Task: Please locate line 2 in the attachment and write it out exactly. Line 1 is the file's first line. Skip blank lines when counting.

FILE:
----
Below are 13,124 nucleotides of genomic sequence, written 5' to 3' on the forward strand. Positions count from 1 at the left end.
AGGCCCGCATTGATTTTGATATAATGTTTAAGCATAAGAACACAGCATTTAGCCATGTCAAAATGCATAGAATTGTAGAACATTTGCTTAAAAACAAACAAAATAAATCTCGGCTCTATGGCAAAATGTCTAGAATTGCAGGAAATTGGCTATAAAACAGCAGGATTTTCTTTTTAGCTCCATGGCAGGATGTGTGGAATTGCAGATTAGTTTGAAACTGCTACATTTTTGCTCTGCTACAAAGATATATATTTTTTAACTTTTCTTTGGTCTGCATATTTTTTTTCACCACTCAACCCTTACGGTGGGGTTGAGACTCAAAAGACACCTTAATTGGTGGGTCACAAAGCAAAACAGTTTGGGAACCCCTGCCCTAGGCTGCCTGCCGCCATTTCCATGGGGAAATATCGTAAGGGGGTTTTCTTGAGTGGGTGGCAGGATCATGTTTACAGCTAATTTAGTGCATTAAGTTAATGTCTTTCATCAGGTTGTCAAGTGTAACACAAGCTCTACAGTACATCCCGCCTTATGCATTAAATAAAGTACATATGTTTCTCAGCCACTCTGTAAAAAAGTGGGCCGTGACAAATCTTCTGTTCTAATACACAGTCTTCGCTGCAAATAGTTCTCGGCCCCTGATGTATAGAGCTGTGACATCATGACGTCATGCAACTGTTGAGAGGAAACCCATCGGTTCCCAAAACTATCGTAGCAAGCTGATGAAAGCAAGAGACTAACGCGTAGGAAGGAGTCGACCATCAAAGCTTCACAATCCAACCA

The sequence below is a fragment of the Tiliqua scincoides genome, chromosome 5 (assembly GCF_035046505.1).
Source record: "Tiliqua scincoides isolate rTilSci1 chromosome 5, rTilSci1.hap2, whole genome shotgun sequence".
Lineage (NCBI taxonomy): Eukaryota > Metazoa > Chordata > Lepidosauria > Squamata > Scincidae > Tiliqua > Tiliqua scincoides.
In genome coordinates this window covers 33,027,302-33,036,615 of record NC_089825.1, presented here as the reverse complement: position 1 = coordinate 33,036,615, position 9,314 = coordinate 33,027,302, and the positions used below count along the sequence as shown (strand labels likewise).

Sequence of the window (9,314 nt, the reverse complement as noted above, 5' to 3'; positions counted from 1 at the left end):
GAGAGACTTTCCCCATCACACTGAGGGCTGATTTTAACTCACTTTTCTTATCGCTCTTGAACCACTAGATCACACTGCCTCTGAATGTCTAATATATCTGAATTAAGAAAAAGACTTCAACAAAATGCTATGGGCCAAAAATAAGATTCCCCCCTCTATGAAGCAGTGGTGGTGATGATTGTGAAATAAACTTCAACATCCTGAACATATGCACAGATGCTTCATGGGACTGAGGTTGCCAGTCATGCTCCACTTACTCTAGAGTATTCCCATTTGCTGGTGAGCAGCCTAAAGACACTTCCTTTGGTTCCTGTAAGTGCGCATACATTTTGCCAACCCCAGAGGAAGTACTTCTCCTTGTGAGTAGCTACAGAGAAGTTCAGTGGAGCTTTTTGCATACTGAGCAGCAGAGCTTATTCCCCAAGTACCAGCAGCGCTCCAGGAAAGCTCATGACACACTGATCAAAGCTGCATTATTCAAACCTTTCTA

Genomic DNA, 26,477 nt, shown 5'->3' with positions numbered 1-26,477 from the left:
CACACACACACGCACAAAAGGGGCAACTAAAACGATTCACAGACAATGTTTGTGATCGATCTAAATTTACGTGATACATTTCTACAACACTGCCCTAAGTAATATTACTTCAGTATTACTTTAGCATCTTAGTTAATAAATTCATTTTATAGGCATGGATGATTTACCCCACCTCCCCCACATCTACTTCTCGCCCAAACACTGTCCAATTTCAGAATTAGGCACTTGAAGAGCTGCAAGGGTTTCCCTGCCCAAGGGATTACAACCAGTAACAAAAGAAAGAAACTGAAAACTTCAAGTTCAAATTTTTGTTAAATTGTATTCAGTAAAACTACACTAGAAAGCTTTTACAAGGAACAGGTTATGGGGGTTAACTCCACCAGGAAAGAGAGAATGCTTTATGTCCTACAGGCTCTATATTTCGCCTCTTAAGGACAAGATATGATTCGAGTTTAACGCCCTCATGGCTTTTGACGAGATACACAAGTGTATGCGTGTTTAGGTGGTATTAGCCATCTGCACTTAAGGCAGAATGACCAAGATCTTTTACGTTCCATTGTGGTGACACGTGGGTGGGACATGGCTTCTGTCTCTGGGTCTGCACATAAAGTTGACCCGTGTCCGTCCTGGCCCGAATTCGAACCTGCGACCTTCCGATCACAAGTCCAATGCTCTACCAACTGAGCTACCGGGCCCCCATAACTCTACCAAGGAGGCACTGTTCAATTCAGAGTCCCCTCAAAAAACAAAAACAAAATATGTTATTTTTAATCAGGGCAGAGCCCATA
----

AGGCCCGCATTGATTTTGATATAATGTTTAAGCATAAGAACACAGCATTTAGCCATGTCAAAATGCATAGAATTGTAGAACATTTGCTTAAAAACAAACAAAATAAATCTCGGCTCTATGGCAAAATGTCTAGAATTGCAGGAAATTGGCTATAAAACAGCAGGATTTTCTTTTTAGCTCCATGGCAGGATGTGTGGAATTGCAGATTAGTTTGAAACTGCTACATTTTTGCTCTGCTACAAAGATATATATTTTTTAACTTTTCTTTGGTCTGCATATTTTTTTTCACCACTCAACCCTTACGGTGGGGTTGAGACTCAAAAGACACCTTAATTGGTGGGTCACAAAGCAAAACAGTTTGGGAACCCCTGCCCTAGGCTGCCTGCCGCCATTTCCATGGGGAAATATCGTAAGGGGGTTTTCTTGAGTGGGTGGCAGGATCATGTTTACAGCTAATTTAGTGCATTAAGTTAATGTCTTTCATCAGGTTGTCAAGTGTAACACAAGCTCTACAGTACATCCCGCCTTATGCATTAAATAAAGTACATATGTTTCTCAGCCACTCTGTAAAAAAGTGGGCCGTGACAAATCTTCTGTTCTAATACACAGTCTTCGCTGCAAATAGTTCTCGGCCCCTGATGTATAGAGCTGTGACATCATGACGTCATGCAACTGTTGAGAGGAAACCCATCGGTTCCCAAAACTATCGTAGCAAGCTGATGAAAGCAAGAGACTAACGCGTAGGAAGGAGTCGACCATCAAAGCTTCACAATCCAACCA